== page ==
The Herpetological Journal is the Society's prestigious quarterly scientific journal. Articles are listed in Biological Abstracts, Current Awareness in Biological Sciences,Current Contents, Science Citation Index, and Zoological Record.
The 2017/18 impact factor of the Herpetological Journal is 1.268
Authors: L. Luiselli, G. C. Akani, E. Politano, E. Odegbune And O. Bello
Abstract: The diet of sympatric freshwater turtles was studied at two study areas in the Niger Delta (southern Nigeria), to test whether oil pollution affects the ecological relationships between free-ranging turtles. Two study areas, one unpolluted and one polluted by an oil spill, were used for our comparisons. Both areas had similar environmental conditions, i.e. a main river tract with banks covered by dense gallery forest, seasonal swamps in riverine forest, and almost permanent marshes with rich aquatic vegetation. Four species of turtle ( Trionyx triunguis, Pelusios castaneus, Pelusios niger, and Pelomedusa subrufa), were captured in the unpolluted area, whereas only two species (Pelusios castaneus and Pelusios niger) were captured in the polluted area. At the unpolluted area, the taxonomic composition of the diets of Pelusios castaneus and Pelusios niger was similar, whereas the diets of Pelomedusa subrufa and Trionyx triunguis were very different from the other two species and one another. In the polluted area, the taxonomic composition of the diet of Pelusios castaneus was significantly different from that of conspecifics in the unpolluted area, and consisted mainly of plant matter, annelids (earthworms and leeches), and gastropods. The taxonomic composition of the diet of Pelusios niger was also significantly different from that of conspecifics at the unpolluted area, and consisted mainly of annelids and gastropods, and secondarily of plant matter. Amphibian prey (eggs, tadpoles, and adults), which were one of the main food types for all turtles in the unpolluted area, practically disappeared from the diet of turtles at the polluted area. It was evident from this study that the two species that survived the oil spill event shifted considerably in their dietary preferences. In particular, in both species there was an obvious trend towards a reduction in the breadth of the trophic niche, with many fewer food categories eaten at the polluted area compared to the unpolluted area. It is suggested that such reduction in trophic niche breadth may depend directly on the reduced availability of most food sources (particularly amphibians, fish, and environmentally-sensitive invertebrates) in the polluted area, despite over 10 years having elapsed since the spill, and restoration operations at the site. It is likely that the above-mentioned reduction in trophic niche breadth also depended on the shifts in habitat use by the surviving turtles, which tended to concentrate into single habitat types in the polluted area, compared to the unpolluted area where they were more habitat generalists.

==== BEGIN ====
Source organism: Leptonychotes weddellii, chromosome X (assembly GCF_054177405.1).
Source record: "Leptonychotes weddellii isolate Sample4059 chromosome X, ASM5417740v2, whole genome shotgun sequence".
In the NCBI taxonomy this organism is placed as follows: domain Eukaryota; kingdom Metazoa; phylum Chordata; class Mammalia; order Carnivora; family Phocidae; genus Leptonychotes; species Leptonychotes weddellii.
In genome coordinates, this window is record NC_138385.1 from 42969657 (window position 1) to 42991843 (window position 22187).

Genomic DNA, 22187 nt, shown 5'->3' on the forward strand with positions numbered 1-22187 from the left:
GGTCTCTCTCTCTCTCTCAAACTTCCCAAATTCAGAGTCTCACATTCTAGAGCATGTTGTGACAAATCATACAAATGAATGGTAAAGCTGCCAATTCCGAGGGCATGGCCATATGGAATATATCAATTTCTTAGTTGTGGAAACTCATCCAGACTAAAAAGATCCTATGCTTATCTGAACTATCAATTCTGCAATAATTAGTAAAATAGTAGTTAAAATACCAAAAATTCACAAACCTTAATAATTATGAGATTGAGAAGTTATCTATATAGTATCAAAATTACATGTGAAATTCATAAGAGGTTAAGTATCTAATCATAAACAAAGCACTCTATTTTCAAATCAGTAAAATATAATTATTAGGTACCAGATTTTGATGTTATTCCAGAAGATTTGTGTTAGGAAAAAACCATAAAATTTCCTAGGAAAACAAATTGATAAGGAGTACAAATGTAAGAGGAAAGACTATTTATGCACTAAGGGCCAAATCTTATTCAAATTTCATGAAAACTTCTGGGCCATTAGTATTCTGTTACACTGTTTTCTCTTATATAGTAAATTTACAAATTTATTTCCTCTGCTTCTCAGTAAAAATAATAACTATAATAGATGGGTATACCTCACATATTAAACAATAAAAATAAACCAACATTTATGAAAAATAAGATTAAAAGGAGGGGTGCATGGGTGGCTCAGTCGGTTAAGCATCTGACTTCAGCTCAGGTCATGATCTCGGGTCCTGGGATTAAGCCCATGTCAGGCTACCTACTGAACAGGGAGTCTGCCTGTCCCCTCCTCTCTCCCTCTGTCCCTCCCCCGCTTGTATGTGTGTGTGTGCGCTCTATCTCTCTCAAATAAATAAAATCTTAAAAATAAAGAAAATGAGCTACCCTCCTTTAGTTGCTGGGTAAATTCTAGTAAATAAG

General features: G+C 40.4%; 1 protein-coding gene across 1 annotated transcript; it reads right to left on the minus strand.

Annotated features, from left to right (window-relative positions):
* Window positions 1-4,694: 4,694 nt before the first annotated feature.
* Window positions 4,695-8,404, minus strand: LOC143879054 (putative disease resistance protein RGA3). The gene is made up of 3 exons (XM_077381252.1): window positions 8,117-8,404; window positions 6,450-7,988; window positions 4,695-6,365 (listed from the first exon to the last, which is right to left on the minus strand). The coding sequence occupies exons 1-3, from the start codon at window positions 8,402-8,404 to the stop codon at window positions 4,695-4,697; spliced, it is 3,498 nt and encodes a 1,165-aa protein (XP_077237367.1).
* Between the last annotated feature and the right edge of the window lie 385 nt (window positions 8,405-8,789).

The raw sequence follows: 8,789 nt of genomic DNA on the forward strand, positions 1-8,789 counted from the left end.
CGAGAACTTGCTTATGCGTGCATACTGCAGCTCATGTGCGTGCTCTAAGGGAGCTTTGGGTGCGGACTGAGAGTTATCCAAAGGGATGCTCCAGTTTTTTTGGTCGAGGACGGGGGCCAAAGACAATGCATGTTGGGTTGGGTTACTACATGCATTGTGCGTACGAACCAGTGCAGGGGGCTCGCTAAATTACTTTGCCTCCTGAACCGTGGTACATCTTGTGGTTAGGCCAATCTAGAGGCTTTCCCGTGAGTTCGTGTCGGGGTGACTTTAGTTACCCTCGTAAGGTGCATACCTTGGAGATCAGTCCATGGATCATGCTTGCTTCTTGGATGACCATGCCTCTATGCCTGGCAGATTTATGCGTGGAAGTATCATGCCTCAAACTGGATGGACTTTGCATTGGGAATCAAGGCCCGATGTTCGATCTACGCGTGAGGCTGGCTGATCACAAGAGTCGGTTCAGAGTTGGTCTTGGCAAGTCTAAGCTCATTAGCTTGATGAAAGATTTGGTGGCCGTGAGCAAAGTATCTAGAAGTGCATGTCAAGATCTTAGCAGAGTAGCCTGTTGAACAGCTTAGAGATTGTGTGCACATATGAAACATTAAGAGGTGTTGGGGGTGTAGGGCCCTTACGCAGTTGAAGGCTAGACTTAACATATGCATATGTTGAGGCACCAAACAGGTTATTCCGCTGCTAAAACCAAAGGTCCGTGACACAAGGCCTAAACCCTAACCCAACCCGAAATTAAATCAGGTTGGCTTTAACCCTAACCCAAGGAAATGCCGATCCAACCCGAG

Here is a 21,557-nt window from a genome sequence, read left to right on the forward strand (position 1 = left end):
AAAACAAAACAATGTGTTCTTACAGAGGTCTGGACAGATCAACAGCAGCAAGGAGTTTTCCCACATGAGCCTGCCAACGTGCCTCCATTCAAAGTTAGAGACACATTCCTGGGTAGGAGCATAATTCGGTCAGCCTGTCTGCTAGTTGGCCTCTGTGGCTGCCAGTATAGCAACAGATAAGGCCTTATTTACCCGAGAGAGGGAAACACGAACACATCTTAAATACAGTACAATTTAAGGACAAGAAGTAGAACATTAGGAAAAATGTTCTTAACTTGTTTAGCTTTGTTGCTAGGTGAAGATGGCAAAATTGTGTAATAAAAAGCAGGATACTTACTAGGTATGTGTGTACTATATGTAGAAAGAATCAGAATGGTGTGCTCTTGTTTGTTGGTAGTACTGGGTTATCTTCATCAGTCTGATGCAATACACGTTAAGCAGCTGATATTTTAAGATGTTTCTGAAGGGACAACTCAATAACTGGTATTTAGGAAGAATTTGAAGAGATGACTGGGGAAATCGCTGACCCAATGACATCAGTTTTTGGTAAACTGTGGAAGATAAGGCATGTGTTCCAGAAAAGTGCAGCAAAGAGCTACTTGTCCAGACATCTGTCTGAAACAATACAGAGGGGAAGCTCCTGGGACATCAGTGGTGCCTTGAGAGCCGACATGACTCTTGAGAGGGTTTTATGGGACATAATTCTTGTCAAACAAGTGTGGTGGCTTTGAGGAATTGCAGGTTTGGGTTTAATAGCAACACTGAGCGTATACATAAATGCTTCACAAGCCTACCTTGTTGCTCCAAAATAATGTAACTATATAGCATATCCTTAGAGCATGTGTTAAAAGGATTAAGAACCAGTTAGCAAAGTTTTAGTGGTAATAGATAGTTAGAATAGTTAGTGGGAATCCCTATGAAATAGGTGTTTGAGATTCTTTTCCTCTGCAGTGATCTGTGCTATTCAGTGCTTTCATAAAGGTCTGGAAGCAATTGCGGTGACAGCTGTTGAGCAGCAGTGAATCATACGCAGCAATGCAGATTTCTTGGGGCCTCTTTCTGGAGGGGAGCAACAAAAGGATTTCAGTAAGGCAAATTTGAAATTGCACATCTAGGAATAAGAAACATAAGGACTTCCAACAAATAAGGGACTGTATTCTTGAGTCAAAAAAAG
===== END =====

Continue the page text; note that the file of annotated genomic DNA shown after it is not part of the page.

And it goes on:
Keywords: Chelonia, community ecology, feeding ecology, pollution, resource partitioning